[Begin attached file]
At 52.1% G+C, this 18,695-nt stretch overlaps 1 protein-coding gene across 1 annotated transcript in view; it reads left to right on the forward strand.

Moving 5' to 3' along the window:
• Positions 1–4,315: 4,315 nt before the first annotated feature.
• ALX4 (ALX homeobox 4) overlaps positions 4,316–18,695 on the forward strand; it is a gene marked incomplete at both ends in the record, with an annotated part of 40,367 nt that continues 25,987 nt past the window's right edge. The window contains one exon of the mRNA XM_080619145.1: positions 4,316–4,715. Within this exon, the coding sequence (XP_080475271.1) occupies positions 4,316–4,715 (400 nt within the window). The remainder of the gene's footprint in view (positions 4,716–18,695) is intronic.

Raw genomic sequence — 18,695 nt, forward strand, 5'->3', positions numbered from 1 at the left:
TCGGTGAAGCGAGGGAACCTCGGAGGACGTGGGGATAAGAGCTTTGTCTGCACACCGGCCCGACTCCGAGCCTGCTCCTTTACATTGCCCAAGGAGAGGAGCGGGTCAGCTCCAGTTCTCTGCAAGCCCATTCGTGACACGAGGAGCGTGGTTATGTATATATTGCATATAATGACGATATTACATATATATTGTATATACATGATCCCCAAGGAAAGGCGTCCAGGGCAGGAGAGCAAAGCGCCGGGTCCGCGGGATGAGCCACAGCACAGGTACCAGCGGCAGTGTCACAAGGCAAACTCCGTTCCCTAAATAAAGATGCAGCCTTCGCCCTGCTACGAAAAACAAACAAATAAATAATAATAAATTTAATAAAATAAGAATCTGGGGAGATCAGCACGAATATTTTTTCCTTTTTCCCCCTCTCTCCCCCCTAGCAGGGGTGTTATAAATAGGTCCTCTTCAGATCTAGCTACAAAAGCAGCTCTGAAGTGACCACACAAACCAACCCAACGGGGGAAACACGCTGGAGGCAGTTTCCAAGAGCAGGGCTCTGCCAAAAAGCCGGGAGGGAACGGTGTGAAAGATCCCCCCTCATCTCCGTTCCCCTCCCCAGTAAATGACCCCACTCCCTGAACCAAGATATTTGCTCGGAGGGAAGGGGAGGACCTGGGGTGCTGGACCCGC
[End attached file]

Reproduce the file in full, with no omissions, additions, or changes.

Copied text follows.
At 52.1% G+C, this 18,695-nt stretch overlaps 1 protein-coding gene across 1 annotated transcript in view; it reads left to right on the forward strand.

Moving 5' to 3' along the window:
• Positions 1–4,315: 4,315 nt before the first annotated feature.
• ALX4 (ALX homeobox 4) overlaps positions 4,316–18,695 on the forward strand; it is a gene marked incomplete at both ends in the record, with an annotated part of 40,367 nt that continues 25,987 nt past the window's right edge. The window contains one exon of the mRNA XM_080619145.1: positions 4,316–4,715. Within this exon, the coding sequence (XP_080475271.1) occupies positions 4,316–4,715 (400 nt within the window). The remainder of the gene's footprint in view (positions 4,716–18,695) is intronic.

Raw genomic sequence — 18,695 nt, forward strand, 5'->3', positions numbered from 1 at the left:
TCGGTGAAGCGAGGGAACCTCGGAGGACGTGGGGATAAGAGCTTTGTCTGCACACCGGCCCGACTCCGAGCCTGCTCCTTTACATTGCCCAAGGAGAGGAGCGGGTCAGCTCCAGTTCTCTGCAAGCCCATTCGTGACACGAGGAGCGTGGTTATGTATATATTGCATATAATGACGATATTACATATATATTGTATATACATGATCCCCAAGGAAAGGCGTCCAGGGCAGGAGAGCAAAGCGCCGGGTCCGCGGGATGAGCCACAGCACAGGTACCAGCGGCAGTGTCACAAGGCAAACTCCGTTCCCTAAATAAAGATGCAGCCTTCGCCCTGCTACGAAAAACAAACAAATAAATAATAATAAATTTAATAAAATAAGAATCTGGGGAGATCAGCACGAATATTTTTTCCTTTTTCCCCCTCTCTCCCCCCTAGCAGGGGTGTTATAAATAGGTCCTCTTCAGATCTAGCTACAAAAGCAGCTCTGAAGTGACCACACAAACCAACCCAACGGGGGAAACACGCTGGAGGCAGTTTCCAAGAGCAGGGCTCTGCCAAAAAGCCGGGAGGGAACGGTGTGAAAGATCCCCCCTCATCTCCGTTCCCCTCCCCAGTAAATGACCCCACTCCCTGAACCAAGATATTTGCTCGGAGGGAAGGGGAGGACCTGGGGTGCTGGACCCGC